from oil exporting countries increased, so did exports
to those countries. For example, U.S. merchandise
imports from OPEC increased from $5 billion in 1973
to $17 billion in 1974. U.S. merchandise exports to
OPEC, on the other hand, increased from $3 billion
in 1973 to $6 billion in 1974.
The dollar value of exports exceeded the dollar
value of imports for agricultural products, capital
goods, and chemicals in 1974, but the quantity of
agricultural exports declined by 9 percent. On the
other hand, the dollar value of imports of consumer
goods exceeded exports somewhat more than in 1973.
On balance, in 1974, merchandise imports exceeded
merchandise exports by $5.8 billion.

Net Investment Income and Special Transactions —
Net investment income increased to $9.7 billion in
1974 from $5.3 billion in 1973. A large portion of the
1974 increase resulted from inventory profits following
oil price increases and receipts from a large volume
of U.S. bank loans to customers abroad. There were
also special bookkeeping transactions such as the $2
billion U.S. Government grant to India which was
used to repay previous loans.

Long-Term C apital — Long-term capital outflows
increased significantly in 1974. U.S. direct investment
abroad amounted to $6.8 billion in 1974, as compared
to the 1973 investment of $4.9 billion. At the same
time a reduction of foreign purchases of U.S. stocks
and bonds significantly reduced inflows of long-term
capital. Inflows of foreign capital for direct invest­
ment in the United States fell slightly to $2.3 billion
in 1974, compared to $2.5 billion in 1973.
Short-Term Capital — Net outflows of nonliquid
short-term capital, mainly U.S. bank loans to foreign­
ers, increased rapidly during the first half of 1974. A
number of factors contributed to this development:
increased loan demand to meet oil import payments,
the removal of U.S. controls on capital outflows early
in the year, and higher interest rates in many foreign
countries relative to those in the United States. Dur­
ing the second half of 1974, however, U.S. bank loans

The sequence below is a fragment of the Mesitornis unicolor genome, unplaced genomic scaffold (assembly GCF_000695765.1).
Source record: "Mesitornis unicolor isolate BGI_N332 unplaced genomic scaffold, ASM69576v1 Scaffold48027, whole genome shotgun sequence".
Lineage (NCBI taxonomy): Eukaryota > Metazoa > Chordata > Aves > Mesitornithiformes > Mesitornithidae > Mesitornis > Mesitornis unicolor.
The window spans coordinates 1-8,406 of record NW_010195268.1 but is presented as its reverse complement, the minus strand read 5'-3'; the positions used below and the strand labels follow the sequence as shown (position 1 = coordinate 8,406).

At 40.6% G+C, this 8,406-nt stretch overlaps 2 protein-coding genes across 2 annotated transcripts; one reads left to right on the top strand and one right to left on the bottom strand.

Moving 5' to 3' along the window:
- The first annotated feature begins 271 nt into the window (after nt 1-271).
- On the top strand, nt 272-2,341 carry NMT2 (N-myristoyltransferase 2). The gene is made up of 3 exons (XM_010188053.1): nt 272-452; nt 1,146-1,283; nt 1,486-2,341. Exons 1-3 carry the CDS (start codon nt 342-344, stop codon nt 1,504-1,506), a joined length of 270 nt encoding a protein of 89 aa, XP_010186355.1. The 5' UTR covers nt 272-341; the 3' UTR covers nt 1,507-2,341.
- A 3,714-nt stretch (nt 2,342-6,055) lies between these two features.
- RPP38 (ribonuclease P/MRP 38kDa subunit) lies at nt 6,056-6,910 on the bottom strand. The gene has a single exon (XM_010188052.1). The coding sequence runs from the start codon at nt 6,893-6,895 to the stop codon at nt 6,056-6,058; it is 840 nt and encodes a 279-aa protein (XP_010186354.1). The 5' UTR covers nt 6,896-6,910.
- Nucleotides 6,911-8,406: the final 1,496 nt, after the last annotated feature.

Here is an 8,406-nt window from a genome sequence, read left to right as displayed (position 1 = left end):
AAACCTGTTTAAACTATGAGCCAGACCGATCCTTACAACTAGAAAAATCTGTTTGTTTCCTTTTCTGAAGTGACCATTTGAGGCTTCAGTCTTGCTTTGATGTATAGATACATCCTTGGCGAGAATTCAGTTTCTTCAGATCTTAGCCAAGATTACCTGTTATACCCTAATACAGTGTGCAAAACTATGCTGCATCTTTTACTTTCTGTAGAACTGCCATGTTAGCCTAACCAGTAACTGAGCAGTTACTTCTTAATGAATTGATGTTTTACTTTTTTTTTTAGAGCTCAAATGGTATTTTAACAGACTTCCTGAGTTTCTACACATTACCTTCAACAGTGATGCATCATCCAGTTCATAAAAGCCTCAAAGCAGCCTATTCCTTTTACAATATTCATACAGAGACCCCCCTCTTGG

to foreigners were considerably smaller than in the
first half. This may have been related to a narrowing
of the differential between U.S. and foreign interest
rates and a leveling-off in foreign loan demand as the
volume of oil shipments returned to more normal
magnitudes following the post-embargo rebuilding of
It is apparent from this discussion that virtually all
major international transactions were influenced by
the greatly increased oil import prices. For this rea­
son, a more detailed analysis of the oil situation is pre­
sented in the next section.
Page 13


The Oil Situation
In spite of all the rhetoric about reducing our de­
pendence on foreign sources of oil, during 1974 the
United States actually increased the proportion of oil
acquired from foreign producers. During 1974 U.S.
oil consumption averaged 16.8 million barrels per day
(M B D ) while domestic production was 11 MBD. Im­
ports amounted to 6.1 MBD, or 36 percent of total
domestic consumption.1 In 1973, for comparison, oil
imports amounted to 35 percent of domestic consump­
tion. In order to put this development into perspec­
tive, U.S. oil consumption, production, and imports
are examined for the period 1950-1974.
United States Petroleum Su p p ly a n d D em a nd
R a tio S e a l*

R a tio Scale

Sources: Bureau of Mines, 1946-1955; Americon Petroleum Institute, 1956-1971;

U.S. Oil Consumption — In terms of the pattern
of U.S. oil consumption, there are four distinct periods
between 1950 and 1974. Between 1950 and 1964, U.S.
consumption of oil grew at an annual rate of 3.8 per­
cent. From 1964 to 1971, consumption increased at an
annual rate of 4.7 percent and from 1971 to 1973 ac­
celerated to a 7.2 percent annual rate. In response to
the oil embargo, sharply higher oil prices, and the
economic contraction experienced by the U.S. econ­
omy, oil consumption in 1974 decreased at a 3.9 per­
cent annual rate.
U.S. Oil Production — Again, the period 1950-1974
can be divided into four subperiods in terms of oil
production. Total production of crude and refined
oil in the United States between 1950 and 1964 in­
creased at an average annual rate of 3 percent. From
1964 to 1966 the rate of production briefly accelerated
lrThe difference between domestic production plus imports
and domestic consumption is due to the rebuilding of oil

Page 14

MAY 1975

to a 4.6 percent annual rate of increase. Beginning in
1966 and continuing through 1972, however, the rate
of production increased at only a 2.8 percent annual
rate. Finally, since 1972 domestic production has de­
clined at a 2.8 percent rate. Thus, from 1966 through
1973, the difference between domestic oil consump­
tion and domestic oil production widened. In 1974,
the differential narrowed as consumption declined
more than production.
This state of affairs is partially attributable to the
fact that the expansion of oil production facilities was
hindered by a number of factors. Among these factors
were environmental and safety regulations which
hampered attempts to construct new, and expand
existing, drilling and refining facilities. General price
controls, which affected the oil industry both directly
and indirectly, created bottlenecks in the production
of materials utilized in the construction of new facili­
ties. In addition, the existing dual price system for